“Everyone needs to maintain a relative stable sense of who they are and that they have a secure place in the world. Given the importance of gender identity in patriarchal societies, attacking people as being insufficiently masculine or feminine can do a lot to control them because it both challenges their sense of who they are and makes them feel like outsiders” (68).

The commercial clearly establishes that the women are in a state of rebellion against their assigned role. An interesting point of focus is that the women seem to start rebelling from the 40th second onwards when the music changes, whereas before that time they seem to be gaining conscience and showing only mild signs of rebellion. One of these milder sign is the black nail polish worn by all of the women. Black nail polish “instantly means labelling its wearer “goth” or “punk”, black nail polish is rebellion in a bottle (…) This [black nail polish] creates a look that is reminiscent of a bad girl”. Likewise, the only words spoken by the women are “Are you alive?” and “Unlimited”. Right after the first words are spoken the attention is focused on a woman who is opening her eyes.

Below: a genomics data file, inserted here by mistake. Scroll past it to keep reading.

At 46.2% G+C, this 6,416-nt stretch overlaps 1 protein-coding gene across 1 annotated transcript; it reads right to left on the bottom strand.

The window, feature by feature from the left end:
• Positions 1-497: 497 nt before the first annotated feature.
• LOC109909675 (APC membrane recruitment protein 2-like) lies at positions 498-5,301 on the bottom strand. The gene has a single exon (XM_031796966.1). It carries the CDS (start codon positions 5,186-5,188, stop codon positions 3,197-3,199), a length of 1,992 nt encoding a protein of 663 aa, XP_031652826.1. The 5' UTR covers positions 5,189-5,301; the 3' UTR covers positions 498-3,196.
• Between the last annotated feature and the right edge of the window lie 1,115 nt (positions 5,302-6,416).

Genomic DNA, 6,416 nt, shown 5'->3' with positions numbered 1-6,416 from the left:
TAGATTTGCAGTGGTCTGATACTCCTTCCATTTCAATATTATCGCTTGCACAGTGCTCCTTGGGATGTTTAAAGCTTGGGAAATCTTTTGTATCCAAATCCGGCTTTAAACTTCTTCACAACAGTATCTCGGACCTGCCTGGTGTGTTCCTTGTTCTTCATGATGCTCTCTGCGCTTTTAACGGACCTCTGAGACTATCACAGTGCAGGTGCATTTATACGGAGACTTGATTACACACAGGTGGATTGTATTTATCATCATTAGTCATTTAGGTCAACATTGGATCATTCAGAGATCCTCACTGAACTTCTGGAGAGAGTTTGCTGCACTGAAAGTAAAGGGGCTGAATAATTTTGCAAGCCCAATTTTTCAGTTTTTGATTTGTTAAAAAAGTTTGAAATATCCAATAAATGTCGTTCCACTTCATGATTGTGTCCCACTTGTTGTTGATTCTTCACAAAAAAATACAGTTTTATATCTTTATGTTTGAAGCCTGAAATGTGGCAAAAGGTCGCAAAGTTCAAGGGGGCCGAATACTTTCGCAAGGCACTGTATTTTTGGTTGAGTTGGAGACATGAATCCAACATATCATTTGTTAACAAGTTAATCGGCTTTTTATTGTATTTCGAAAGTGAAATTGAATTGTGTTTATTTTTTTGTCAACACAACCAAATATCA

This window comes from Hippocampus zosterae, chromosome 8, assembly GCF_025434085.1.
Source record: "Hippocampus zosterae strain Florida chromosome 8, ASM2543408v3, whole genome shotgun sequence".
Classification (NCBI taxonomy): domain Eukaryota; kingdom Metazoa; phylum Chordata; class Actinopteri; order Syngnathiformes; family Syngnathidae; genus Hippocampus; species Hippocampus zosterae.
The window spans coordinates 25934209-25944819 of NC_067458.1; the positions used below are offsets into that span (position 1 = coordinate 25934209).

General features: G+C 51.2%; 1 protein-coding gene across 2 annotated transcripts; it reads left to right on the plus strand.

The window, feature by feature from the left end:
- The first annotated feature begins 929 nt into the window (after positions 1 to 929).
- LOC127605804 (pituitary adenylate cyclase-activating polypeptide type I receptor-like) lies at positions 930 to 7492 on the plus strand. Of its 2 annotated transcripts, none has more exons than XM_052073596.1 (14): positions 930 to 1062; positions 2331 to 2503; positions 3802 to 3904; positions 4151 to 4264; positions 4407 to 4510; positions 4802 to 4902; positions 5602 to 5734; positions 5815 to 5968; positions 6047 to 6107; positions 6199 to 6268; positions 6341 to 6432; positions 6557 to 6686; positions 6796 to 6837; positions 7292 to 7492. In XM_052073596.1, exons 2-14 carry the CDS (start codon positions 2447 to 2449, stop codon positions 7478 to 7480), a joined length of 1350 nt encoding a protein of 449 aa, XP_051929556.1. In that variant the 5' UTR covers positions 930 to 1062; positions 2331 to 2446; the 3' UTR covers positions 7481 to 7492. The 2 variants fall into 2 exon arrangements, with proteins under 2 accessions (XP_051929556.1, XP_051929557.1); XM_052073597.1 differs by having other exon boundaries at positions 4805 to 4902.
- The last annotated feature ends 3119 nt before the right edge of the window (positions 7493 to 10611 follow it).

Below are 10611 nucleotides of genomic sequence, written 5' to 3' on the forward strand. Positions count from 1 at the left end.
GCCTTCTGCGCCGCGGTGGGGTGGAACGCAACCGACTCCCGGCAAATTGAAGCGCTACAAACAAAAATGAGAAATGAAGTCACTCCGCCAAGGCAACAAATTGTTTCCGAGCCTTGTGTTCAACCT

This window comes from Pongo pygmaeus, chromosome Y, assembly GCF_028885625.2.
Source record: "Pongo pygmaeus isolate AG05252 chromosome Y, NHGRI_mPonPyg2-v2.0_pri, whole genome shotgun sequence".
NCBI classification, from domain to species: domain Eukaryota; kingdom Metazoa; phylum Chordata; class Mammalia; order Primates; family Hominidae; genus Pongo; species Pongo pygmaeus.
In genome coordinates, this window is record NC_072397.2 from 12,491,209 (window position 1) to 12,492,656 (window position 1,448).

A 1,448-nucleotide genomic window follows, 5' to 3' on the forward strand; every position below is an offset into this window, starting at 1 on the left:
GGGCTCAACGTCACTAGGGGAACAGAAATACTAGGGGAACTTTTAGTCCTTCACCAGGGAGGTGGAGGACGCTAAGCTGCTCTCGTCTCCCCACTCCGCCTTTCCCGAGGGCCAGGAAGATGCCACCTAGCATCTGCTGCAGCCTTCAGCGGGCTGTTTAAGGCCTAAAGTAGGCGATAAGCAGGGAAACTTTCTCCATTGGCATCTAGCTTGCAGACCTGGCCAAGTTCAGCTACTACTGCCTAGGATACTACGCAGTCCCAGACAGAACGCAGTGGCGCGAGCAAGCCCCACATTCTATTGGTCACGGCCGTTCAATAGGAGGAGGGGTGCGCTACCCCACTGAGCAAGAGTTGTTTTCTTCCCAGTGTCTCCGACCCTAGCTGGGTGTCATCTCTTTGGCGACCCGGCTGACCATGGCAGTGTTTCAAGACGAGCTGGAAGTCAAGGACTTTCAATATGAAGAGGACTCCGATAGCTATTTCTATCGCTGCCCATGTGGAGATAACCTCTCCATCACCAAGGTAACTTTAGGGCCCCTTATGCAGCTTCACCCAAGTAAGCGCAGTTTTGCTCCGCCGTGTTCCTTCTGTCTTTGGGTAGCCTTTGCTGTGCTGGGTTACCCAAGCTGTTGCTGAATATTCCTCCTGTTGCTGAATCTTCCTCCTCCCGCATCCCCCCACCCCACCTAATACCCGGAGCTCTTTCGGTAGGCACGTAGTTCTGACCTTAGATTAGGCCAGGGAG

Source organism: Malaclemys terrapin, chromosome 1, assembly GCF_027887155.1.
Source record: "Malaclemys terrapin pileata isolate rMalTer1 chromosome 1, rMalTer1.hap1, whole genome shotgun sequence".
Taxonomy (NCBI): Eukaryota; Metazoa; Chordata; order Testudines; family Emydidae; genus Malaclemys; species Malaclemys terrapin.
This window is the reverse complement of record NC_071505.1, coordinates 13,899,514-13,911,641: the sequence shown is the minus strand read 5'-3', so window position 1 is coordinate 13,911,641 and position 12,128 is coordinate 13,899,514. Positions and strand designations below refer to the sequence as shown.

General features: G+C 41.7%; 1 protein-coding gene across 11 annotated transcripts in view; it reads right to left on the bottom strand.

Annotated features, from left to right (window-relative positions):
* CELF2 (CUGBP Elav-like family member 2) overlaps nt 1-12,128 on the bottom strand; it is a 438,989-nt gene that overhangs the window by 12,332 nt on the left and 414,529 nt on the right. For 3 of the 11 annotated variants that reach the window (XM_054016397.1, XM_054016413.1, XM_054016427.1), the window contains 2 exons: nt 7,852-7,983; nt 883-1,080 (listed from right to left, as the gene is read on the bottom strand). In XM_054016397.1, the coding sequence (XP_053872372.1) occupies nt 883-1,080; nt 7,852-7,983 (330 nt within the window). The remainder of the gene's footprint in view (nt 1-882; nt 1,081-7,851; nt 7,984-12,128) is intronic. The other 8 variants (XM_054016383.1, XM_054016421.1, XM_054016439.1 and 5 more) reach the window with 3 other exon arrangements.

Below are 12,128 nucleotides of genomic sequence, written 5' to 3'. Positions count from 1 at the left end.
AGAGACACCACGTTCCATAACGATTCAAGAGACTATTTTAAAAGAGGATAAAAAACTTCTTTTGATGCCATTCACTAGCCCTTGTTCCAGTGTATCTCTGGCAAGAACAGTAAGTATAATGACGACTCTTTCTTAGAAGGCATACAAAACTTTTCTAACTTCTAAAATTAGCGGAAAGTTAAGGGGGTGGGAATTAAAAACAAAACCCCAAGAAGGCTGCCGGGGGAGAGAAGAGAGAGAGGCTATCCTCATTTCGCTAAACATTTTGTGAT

This may suggest that the woman is talking to another woman, most likely the spectator, asking her if she is alive can signify that if she is not alive she needs to wake up, hence her eyes opening, to ‘gain conscience’ on what is happening to her. Equally, the word ‘unlimited’ may signify that feminine strength is limitless. Combining the two meanings together seems to suggest that women need to stand up together, be conscious of their assigned role in society and since their strength is unlimited, they can rebel and stand up against patriarchy. In the same train of thoughts, there are several hints of rebellion against gender roles through the rejection of wearing typical feminine outfits which would please a man’s eye.